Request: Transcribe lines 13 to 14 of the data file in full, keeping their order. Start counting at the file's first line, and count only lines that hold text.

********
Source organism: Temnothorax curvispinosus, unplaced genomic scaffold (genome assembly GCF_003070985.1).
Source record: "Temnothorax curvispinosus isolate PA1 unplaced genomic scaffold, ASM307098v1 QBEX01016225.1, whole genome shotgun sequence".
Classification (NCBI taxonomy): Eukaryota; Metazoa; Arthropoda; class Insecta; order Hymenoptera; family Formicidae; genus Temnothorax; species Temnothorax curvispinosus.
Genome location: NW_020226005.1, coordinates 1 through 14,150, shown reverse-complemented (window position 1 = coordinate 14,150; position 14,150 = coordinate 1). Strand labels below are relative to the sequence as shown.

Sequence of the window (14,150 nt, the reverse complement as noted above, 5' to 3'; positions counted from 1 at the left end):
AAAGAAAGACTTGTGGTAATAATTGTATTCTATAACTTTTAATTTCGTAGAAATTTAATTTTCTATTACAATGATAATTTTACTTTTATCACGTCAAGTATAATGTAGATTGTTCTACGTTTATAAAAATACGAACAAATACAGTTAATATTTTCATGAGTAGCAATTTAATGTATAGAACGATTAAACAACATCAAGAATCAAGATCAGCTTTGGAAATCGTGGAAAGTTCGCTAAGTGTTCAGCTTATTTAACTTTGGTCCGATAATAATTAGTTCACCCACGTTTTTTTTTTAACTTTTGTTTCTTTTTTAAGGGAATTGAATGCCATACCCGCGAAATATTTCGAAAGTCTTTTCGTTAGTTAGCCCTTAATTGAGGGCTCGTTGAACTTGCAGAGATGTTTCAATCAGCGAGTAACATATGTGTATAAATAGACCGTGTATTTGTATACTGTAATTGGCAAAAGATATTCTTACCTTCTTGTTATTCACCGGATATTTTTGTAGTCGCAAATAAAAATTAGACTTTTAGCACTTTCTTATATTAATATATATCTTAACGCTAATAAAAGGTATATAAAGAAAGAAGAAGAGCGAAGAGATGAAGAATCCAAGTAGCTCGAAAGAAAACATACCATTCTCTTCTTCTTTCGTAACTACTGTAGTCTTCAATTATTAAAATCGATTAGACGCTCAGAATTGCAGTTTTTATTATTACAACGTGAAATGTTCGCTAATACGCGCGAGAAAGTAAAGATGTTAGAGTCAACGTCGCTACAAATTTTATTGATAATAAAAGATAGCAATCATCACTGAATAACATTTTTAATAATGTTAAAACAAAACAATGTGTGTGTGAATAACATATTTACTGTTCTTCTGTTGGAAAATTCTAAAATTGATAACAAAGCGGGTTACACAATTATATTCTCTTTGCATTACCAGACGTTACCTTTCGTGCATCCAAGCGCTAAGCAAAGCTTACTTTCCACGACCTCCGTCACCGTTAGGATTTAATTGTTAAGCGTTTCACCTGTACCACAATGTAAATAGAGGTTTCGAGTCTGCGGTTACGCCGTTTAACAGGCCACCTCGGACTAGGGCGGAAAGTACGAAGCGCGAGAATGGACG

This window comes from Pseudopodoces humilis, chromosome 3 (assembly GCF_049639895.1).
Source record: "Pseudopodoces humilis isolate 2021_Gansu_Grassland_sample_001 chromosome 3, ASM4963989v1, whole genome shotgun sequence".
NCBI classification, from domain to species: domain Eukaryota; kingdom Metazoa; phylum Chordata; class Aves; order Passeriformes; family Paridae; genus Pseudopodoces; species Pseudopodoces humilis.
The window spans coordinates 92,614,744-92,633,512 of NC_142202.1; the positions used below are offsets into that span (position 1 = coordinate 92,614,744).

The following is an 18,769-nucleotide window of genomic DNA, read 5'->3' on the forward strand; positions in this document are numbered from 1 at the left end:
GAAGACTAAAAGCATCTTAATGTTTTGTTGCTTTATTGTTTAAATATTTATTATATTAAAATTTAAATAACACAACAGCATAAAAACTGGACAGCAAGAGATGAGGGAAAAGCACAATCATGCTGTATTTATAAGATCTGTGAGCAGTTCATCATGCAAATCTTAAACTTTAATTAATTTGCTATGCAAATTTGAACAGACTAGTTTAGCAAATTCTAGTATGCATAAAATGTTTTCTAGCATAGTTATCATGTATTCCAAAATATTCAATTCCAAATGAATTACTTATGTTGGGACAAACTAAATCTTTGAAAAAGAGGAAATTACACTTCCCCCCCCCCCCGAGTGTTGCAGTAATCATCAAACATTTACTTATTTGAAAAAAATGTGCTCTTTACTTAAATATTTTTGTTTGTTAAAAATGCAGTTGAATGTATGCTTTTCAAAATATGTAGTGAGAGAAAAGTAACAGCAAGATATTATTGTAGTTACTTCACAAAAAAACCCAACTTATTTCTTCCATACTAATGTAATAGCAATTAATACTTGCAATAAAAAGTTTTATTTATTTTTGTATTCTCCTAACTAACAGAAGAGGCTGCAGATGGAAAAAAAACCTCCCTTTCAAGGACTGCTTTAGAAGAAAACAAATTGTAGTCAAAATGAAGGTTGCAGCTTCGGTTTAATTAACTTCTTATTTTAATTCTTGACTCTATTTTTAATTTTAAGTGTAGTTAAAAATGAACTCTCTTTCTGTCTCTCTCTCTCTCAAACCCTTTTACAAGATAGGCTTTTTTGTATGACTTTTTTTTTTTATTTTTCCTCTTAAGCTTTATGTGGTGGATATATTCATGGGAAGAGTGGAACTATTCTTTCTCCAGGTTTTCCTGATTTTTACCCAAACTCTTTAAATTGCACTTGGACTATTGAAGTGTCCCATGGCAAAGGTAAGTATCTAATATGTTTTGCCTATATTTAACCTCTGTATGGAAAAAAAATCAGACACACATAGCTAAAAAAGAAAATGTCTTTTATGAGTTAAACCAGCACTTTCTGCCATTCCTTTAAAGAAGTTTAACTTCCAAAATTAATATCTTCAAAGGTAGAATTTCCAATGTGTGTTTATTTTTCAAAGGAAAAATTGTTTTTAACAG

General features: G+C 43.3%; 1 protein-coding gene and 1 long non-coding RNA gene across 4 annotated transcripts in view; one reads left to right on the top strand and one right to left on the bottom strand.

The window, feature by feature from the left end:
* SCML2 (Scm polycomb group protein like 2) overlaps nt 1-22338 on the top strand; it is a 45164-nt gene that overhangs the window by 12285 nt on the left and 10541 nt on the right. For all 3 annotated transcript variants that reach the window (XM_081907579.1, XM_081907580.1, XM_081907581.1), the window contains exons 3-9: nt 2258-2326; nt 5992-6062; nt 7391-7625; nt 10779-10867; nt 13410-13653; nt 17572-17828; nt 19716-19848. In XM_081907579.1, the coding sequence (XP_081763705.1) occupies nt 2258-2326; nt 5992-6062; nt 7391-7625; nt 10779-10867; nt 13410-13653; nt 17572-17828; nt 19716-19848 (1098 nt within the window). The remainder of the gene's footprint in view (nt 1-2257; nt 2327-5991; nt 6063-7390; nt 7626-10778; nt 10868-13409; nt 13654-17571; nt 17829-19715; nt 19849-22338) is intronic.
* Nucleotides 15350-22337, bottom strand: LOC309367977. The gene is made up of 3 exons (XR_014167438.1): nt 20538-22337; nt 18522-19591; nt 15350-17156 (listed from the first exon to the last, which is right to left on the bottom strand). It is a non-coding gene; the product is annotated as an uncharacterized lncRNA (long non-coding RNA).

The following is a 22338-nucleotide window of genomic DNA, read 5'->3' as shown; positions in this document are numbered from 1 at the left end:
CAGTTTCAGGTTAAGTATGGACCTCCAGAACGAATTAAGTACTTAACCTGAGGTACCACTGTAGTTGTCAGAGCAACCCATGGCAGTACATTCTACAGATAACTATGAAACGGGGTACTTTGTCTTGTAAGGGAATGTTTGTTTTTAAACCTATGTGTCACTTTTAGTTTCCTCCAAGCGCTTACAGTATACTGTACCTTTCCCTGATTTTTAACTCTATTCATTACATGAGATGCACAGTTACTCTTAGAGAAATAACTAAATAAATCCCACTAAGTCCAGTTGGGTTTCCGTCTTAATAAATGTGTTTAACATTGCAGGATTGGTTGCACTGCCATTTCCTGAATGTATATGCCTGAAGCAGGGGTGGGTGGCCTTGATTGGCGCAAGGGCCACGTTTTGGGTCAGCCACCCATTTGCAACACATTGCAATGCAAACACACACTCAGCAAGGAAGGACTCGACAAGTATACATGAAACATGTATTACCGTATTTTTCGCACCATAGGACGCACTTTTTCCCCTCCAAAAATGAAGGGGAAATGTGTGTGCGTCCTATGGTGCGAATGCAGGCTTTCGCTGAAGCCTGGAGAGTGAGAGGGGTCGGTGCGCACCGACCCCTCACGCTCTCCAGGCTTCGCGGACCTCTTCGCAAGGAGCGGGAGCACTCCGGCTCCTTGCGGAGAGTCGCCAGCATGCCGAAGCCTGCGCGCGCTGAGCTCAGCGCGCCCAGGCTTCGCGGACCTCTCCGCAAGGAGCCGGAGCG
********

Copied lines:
General features: G+C 43.3%; 1 protein-coding gene and 1 long non-coding RNA gene across 4 annotated transcripts in view; one reads left to right on the top strand and one right to left on the bottom strand.

The window, feature by feature from the left end: